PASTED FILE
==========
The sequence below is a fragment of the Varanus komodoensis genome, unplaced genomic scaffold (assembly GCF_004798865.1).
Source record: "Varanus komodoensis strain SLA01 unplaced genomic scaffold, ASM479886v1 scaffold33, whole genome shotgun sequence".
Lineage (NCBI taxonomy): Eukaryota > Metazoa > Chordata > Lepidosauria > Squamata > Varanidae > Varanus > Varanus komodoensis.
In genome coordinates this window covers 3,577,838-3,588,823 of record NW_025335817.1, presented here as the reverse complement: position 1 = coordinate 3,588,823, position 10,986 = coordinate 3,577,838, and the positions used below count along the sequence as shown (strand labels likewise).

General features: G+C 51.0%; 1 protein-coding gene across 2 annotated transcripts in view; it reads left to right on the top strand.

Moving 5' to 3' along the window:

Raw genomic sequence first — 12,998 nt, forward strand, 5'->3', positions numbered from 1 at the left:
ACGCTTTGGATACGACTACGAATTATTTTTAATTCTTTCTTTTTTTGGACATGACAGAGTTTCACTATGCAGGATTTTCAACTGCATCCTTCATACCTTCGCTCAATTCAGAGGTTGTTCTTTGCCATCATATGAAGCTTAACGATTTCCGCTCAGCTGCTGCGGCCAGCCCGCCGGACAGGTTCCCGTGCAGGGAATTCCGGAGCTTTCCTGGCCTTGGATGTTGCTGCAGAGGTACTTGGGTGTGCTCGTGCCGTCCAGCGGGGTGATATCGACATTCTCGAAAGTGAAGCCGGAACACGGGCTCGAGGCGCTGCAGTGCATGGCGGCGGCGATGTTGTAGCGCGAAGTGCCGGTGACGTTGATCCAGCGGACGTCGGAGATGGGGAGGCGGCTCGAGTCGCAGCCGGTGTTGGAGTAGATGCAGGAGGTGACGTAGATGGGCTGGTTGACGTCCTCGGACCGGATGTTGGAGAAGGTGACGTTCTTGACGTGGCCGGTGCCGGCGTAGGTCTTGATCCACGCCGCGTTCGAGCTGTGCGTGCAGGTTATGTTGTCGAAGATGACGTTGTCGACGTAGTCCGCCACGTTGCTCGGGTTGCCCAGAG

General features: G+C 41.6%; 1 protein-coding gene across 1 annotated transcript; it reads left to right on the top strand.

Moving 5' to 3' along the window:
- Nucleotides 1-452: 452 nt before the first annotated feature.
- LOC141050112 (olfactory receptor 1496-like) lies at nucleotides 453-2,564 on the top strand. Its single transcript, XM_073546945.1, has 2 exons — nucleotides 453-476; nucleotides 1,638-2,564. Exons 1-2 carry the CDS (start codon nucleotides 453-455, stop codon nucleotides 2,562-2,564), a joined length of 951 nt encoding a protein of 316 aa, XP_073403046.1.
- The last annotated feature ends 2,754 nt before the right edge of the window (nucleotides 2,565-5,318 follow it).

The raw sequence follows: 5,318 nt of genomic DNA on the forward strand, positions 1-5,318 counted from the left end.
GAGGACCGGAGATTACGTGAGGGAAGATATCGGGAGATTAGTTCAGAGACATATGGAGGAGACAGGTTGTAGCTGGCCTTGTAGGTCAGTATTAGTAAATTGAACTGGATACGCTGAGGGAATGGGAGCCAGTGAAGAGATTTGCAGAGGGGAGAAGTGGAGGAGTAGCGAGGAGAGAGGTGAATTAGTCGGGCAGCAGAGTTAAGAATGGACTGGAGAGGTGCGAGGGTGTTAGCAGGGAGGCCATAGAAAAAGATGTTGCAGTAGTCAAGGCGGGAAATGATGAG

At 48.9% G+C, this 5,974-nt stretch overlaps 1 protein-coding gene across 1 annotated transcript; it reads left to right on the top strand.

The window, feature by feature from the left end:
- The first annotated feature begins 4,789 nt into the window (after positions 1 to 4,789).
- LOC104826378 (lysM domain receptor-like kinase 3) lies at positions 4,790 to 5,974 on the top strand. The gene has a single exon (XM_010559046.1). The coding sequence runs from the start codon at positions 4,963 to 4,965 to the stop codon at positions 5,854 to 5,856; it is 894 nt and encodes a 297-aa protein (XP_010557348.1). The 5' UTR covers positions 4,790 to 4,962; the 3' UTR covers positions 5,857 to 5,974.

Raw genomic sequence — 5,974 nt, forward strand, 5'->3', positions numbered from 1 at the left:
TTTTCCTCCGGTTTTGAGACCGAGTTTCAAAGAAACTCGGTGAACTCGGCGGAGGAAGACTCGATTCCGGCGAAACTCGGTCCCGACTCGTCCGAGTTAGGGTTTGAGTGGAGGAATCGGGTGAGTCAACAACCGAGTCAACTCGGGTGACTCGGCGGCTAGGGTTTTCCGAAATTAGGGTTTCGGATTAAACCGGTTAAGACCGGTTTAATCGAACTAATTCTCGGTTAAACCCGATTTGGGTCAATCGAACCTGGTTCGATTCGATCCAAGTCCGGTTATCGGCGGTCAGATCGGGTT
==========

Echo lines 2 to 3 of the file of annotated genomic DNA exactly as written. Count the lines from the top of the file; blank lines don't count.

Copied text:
Source record: "Varanus komodoensis strain SLA01 unplaced genomic scaffold, ASM479886v1 scaffold33, whole genome shotgun sequence".
Lineage (NCBI taxonomy): Eukaryota > Metazoa > Chordata > Lepidosauria > Squamata > Varanidae > Varanus > Varanus komodoensis.